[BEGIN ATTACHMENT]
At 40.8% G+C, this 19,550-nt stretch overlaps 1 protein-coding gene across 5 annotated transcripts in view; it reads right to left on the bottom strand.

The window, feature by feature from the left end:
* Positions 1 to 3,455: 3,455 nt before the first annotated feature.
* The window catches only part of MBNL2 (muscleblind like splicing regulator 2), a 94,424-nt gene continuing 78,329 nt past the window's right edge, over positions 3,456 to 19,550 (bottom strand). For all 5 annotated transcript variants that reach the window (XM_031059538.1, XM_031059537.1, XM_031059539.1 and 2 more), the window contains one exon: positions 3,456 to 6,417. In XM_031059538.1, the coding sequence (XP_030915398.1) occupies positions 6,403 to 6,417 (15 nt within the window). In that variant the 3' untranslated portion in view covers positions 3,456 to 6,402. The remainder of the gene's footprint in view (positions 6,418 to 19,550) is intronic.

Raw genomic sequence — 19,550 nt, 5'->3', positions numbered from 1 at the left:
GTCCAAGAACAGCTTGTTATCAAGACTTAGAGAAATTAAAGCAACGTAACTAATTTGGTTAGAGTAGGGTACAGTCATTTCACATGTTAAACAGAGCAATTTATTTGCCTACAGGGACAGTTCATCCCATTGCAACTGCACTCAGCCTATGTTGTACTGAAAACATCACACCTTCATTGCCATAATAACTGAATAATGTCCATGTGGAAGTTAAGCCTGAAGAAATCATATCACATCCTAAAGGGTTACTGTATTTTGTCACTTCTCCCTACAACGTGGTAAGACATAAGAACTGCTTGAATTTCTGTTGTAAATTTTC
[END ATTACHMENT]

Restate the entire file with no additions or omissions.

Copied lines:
At 40.8% G+C, this 19,550-nt stretch overlaps 1 protein-coding gene across 5 annotated transcripts in view; it reads right to left on the bottom strand.

The window, feature by feature from the left end:
* Positions 1 to 3,455: 3,455 nt before the first annotated feature.
* The window catches only part of MBNL2 (muscleblind like splicing regulator 2), a 94,424-nt gene continuing 78,329 nt past the window's right edge, over positions 3,456 to 19,550 (bottom strand). For all 5 annotated transcript variants that reach the window (XM_031059538.1, XM_031059537.1, XM_031059539.1 and 2 more), the window contains one exon: positions 3,456 to 6,417. In XM_031059538.1, the coding sequence (XP_030915398.1) occupies positions 6,403 to 6,417 (15 nt within the window). In that variant the 3' untranslated portion in view covers positions 3,456 to 6,402. The remainder of the gene's footprint in view (positions 6,418 to 19,550) is intronic.

Raw genomic sequence — 19,550 nt, 5'->3', positions numbered from 1 at the left:
GTCCAAGAACAGCTTGTTATCAAGACTTAGAGAAATTAAAGCAACGTAACTAATTTGGTTAGAGTAGGGTACAGTCATTTCACATGTTAAACAGAGCAATTTATTTGCCTACAGGGACAGTTCATCCCATTGCAACTGCACTCAGCCTATGTTGTACTGAAAACATCACACCTTCATTGCCATAATAACTGAATAATGTCCATGTGGAAGTTAAGCCTGAAGAAATCATATCACATCCTAAAGGGTTACTGTATTTTGTCACTTCTCCCTACAACGTGGTAAGACATAAGAACTGCTTGAATTTCTGTTGTAAATTTTC